By Charles Morgan III
There comes a time when changes must be made. Changes are made in the political arena in every even numbered year. In the world of business, adjustments are made on a regular basis. Societal changes don’t happen according to any set schedule, but they have happened throughout history and sometimes have been momentous.
Personal changes have to be made also. The aging process requires certain changes—things happen biologically that we don’t have much control over. Some of us have to make all sorts personal changes to be successful or happy or sometimes just to survive.
One of the great things that humans are capable of doing has nothing to do with innovation, invention, success, attaining wealth, procreation, creating art, making music or producing literature.
Humans are capable of consciously making changes in their everyday lives. We can change habits, attitudes and routines. We can change jobs, activities, locations and patterns of behavior.
In my experience, it is sometimes helpful to let people know you are making a change. I think that gives you more incentive to be successful.
I am going to quit complaining.
I don’t know that I was ever in the top echelon of complainers. But I’ve certainly whined more than most people, even though I think I’ve lived a remarkably charmed life. My family, for the most part, has experienced good health. We’ve become educated and enjoyed success. We’ve had failures and have bounced back. Our family has grown and prospered, and we’ve all experienced remarkable times.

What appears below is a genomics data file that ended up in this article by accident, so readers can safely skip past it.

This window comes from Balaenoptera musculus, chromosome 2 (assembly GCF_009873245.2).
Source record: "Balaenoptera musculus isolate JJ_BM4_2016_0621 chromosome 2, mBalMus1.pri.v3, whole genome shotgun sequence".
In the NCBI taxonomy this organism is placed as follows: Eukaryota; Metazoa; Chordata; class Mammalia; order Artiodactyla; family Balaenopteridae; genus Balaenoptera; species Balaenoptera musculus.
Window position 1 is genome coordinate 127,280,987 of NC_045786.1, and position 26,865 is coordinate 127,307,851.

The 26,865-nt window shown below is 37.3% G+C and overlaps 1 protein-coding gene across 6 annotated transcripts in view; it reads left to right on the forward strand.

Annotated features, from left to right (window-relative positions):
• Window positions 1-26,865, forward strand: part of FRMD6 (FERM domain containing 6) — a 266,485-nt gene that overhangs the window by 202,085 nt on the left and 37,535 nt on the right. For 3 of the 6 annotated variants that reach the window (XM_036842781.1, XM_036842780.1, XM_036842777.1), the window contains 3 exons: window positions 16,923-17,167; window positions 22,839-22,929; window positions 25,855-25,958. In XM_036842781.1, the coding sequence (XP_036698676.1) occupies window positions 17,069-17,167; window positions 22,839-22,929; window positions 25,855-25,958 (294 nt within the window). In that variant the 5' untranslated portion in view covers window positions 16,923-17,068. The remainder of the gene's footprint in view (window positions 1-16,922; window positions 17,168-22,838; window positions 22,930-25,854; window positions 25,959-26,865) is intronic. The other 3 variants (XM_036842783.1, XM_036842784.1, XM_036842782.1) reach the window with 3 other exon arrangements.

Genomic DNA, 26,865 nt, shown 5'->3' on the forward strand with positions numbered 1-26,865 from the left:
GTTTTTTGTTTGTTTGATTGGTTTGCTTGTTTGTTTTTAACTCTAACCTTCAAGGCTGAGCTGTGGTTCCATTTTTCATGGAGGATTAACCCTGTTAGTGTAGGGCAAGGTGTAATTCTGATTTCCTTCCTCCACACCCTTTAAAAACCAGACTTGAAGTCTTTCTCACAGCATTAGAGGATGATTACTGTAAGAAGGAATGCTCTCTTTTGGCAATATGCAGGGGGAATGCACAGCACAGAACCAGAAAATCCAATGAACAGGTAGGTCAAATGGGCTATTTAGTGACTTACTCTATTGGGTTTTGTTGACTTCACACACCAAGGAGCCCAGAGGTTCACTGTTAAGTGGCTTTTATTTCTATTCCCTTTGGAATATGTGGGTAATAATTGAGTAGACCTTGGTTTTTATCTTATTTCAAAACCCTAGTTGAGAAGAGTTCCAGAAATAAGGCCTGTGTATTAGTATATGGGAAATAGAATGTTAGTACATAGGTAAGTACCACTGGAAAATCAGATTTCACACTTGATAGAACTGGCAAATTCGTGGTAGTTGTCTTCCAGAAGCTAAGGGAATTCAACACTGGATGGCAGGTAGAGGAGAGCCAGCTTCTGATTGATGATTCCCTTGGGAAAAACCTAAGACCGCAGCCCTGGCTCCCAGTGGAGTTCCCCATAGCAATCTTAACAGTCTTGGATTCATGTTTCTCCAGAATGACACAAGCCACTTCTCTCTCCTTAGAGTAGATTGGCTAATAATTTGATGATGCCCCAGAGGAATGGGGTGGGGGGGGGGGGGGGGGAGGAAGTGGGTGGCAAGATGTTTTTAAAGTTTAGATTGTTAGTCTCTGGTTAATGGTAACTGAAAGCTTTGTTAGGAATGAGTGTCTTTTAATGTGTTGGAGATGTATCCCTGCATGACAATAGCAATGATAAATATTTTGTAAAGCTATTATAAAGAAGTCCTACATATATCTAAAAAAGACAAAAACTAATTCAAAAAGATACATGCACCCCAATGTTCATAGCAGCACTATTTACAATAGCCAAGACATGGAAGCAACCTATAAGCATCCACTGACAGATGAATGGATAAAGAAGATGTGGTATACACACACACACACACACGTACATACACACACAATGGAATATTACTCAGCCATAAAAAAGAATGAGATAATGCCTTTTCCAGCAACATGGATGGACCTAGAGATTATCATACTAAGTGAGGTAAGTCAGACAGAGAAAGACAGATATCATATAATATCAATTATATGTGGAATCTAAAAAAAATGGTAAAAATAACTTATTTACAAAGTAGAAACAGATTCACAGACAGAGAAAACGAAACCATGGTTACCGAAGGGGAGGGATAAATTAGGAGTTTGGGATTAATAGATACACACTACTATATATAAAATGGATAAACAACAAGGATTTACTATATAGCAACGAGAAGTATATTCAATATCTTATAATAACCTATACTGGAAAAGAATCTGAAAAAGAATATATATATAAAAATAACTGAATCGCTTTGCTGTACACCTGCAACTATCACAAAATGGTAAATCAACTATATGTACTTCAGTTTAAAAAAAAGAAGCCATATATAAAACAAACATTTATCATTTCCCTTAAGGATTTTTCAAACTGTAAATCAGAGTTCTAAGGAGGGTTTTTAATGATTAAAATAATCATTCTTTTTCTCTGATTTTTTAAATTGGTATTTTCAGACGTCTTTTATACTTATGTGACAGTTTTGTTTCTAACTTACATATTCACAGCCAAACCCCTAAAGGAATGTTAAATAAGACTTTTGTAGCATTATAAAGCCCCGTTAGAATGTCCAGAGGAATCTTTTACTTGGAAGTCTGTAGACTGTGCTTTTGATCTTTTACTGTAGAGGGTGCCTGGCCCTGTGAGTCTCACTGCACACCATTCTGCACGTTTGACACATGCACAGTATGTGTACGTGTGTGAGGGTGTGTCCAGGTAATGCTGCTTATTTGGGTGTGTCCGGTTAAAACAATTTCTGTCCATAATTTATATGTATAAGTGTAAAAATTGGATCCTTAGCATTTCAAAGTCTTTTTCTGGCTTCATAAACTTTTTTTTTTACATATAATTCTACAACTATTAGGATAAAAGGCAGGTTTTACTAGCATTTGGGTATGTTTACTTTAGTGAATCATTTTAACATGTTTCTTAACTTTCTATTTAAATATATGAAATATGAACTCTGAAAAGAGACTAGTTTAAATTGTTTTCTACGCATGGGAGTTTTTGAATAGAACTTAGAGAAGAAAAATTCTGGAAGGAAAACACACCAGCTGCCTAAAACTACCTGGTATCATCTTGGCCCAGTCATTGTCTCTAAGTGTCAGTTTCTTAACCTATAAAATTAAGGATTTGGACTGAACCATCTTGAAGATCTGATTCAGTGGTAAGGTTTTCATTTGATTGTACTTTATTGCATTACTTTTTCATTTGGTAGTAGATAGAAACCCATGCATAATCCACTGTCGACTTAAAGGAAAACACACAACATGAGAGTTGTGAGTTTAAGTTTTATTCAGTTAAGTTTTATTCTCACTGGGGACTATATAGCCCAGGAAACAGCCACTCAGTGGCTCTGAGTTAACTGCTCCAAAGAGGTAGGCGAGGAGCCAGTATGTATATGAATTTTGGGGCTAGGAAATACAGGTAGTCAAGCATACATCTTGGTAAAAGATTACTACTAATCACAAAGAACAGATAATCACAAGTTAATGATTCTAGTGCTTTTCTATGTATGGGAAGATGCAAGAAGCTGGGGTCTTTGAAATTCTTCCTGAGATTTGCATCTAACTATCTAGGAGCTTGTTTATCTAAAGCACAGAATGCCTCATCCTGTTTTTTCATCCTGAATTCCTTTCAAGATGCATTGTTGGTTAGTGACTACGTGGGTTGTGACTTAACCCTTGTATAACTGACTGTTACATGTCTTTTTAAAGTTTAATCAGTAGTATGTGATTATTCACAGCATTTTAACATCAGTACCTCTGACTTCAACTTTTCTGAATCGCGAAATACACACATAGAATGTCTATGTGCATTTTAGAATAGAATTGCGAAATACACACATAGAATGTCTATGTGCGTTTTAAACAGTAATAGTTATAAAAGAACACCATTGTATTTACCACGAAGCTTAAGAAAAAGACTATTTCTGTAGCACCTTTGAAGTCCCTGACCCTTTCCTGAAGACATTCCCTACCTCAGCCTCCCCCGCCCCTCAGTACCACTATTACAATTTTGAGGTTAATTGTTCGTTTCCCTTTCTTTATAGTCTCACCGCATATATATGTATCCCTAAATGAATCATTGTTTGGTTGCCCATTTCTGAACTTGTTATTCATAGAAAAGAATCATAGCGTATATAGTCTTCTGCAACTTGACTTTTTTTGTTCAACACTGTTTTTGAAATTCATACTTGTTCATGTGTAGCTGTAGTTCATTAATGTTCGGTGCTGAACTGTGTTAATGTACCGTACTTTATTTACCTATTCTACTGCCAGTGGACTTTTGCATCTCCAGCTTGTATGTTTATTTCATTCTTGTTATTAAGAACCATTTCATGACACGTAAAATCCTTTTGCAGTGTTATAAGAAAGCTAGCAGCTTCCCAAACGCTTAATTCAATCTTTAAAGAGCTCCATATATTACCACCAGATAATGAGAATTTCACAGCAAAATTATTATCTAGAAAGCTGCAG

It’s time for me to concentrate on something other than criticism, and that could be tough because I’m a critical thinker. But I think I can do it.
There are going to be plenty of people in my circles who might voice opinions on the state of our country…on our leader being a “stable genius,” on the need for common citizens to have military grade assault weapons, on a justice system that is decidedly unjust, on an immigration system that is unfair, on an economic system that cannot continue to give relief to the wealthiest Americans with the promise that the wealth will trickle down to the working poor.
There will always be a 24-hour news cycle full of talking heads complaining about something. There will be people arguing and complaining at bars across the land.
But I will not be one of them.
Recently, I am certain that I have complained about jet skis, pontoon boats, time share operations, t-shirt shops, mattress stores, an overweight population, unnecessary medical procedures, pharmaceutical ads, 1-800 lawyer ads, mislabeled seafood, traffic, bicycle and pedestrian safety, climate change, and raw sewage being dumped into the Destin Harbor. One evening, after exhausting my routine complaints, I even shared my disappointment about the sunset.
Farewell to those days. Maybe if I can find something new—something no one else has recognized, something of dramatic impact, something that not one single person in the entire world has ever complained about—well, maybe I’ll complain about that.
I’m not going anywhere, and I won’t be hard to find. It’ll be the new me. I’ll be the guy wandering around with a slight grin (I don’t smile much anyway), lightly glazed eyes (even though I don’t smoke pot), and a cheerful greeting to everyone I meet.